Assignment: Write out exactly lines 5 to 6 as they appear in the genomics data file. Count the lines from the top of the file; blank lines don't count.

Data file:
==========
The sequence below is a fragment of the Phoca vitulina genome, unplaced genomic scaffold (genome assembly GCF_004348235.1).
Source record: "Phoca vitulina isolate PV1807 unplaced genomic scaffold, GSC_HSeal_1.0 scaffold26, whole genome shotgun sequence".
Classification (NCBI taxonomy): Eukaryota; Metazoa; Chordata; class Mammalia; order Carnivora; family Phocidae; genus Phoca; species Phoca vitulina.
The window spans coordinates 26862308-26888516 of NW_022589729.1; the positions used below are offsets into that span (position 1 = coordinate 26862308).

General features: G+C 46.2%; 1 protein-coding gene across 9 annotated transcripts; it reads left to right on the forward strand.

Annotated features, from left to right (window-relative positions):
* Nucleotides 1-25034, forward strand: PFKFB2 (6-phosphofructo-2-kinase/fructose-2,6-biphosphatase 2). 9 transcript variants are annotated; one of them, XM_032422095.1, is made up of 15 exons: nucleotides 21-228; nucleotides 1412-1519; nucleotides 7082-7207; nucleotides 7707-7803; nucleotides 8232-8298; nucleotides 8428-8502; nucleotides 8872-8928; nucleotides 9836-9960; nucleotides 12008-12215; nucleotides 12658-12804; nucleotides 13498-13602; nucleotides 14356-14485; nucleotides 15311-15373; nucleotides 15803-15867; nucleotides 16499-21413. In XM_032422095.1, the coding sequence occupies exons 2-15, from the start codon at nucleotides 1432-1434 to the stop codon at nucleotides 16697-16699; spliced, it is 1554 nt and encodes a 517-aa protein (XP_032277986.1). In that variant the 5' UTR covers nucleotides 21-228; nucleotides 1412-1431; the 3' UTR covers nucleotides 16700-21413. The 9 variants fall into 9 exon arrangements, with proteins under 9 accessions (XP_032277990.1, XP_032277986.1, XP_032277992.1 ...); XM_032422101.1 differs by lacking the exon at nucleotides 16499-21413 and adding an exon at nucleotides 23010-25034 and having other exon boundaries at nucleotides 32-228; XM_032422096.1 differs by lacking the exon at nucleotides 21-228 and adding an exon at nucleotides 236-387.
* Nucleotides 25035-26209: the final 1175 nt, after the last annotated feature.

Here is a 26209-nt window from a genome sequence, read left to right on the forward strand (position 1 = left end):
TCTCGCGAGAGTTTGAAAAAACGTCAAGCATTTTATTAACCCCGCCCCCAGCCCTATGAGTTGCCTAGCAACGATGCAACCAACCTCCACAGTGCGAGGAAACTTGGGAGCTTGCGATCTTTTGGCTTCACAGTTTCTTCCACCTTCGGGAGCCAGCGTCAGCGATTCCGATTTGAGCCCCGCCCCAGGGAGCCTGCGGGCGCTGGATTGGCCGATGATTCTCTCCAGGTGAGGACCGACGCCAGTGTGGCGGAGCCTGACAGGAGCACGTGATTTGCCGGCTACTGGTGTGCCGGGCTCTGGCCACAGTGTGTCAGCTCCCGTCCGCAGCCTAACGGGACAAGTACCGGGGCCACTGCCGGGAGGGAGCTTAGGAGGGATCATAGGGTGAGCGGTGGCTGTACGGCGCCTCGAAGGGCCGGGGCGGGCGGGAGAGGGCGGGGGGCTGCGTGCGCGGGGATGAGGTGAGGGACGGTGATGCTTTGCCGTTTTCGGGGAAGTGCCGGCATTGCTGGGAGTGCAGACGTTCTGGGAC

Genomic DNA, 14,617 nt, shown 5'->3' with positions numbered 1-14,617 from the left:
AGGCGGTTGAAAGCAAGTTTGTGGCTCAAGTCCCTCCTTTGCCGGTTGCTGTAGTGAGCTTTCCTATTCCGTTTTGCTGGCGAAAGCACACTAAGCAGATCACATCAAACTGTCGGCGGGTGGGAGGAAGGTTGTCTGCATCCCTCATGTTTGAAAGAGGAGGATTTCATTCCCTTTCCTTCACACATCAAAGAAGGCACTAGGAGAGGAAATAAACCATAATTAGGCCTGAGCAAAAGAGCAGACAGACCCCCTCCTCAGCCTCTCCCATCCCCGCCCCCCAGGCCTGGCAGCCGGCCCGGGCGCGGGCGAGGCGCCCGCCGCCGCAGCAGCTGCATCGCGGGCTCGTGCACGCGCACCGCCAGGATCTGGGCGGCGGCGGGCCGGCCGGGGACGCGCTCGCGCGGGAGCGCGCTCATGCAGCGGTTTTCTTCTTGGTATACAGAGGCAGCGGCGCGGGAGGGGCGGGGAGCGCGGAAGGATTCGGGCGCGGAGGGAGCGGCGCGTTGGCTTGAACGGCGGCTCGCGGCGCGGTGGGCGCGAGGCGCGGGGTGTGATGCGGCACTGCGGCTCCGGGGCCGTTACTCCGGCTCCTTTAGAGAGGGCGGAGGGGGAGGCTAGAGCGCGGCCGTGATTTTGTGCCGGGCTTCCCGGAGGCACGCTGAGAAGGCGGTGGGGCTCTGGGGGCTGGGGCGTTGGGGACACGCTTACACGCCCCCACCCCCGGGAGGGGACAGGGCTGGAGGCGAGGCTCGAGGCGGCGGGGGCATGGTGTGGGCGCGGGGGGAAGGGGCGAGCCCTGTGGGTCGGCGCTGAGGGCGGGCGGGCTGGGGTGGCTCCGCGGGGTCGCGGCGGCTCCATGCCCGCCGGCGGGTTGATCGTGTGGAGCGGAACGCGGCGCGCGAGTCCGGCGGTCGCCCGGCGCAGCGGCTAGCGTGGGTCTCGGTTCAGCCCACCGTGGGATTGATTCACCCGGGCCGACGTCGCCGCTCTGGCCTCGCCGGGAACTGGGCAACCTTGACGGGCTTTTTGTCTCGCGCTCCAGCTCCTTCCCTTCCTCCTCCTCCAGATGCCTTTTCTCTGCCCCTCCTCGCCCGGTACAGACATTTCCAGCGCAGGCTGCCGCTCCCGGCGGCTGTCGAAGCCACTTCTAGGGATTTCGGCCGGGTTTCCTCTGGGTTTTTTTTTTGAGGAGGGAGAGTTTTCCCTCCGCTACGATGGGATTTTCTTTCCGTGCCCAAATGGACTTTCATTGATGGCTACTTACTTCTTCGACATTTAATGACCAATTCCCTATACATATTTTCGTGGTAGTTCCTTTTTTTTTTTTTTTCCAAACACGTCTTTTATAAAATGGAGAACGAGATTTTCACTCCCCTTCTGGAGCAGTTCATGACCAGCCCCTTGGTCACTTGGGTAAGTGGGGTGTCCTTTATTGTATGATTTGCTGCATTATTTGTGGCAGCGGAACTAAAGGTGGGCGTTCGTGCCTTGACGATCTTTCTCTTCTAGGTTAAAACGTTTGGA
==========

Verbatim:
General features: G+C 46.2%; 1 protein-coding gene across 9 annotated transcripts; it reads left to right on the forward strand.

Annotated features, from left to right (window-relative positions):